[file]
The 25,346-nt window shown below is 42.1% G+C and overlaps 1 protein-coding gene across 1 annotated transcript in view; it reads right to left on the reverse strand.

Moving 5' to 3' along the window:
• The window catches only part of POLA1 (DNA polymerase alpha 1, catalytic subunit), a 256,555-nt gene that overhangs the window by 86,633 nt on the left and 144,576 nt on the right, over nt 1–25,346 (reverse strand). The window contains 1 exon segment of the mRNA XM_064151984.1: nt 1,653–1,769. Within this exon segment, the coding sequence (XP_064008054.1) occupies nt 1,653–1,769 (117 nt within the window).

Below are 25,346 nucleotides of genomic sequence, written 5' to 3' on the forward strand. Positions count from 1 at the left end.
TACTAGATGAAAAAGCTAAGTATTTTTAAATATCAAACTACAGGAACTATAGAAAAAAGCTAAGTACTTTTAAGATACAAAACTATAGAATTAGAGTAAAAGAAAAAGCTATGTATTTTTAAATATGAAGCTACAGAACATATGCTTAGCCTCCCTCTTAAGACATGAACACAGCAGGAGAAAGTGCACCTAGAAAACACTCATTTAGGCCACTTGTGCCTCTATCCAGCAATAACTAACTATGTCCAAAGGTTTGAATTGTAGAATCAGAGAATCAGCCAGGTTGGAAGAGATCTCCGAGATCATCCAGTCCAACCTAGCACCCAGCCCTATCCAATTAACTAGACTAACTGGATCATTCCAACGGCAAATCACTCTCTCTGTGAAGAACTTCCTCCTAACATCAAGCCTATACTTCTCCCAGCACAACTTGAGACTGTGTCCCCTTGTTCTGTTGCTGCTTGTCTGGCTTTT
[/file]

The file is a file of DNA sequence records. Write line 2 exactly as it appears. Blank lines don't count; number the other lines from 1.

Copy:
Moving 5' to 3' along the window: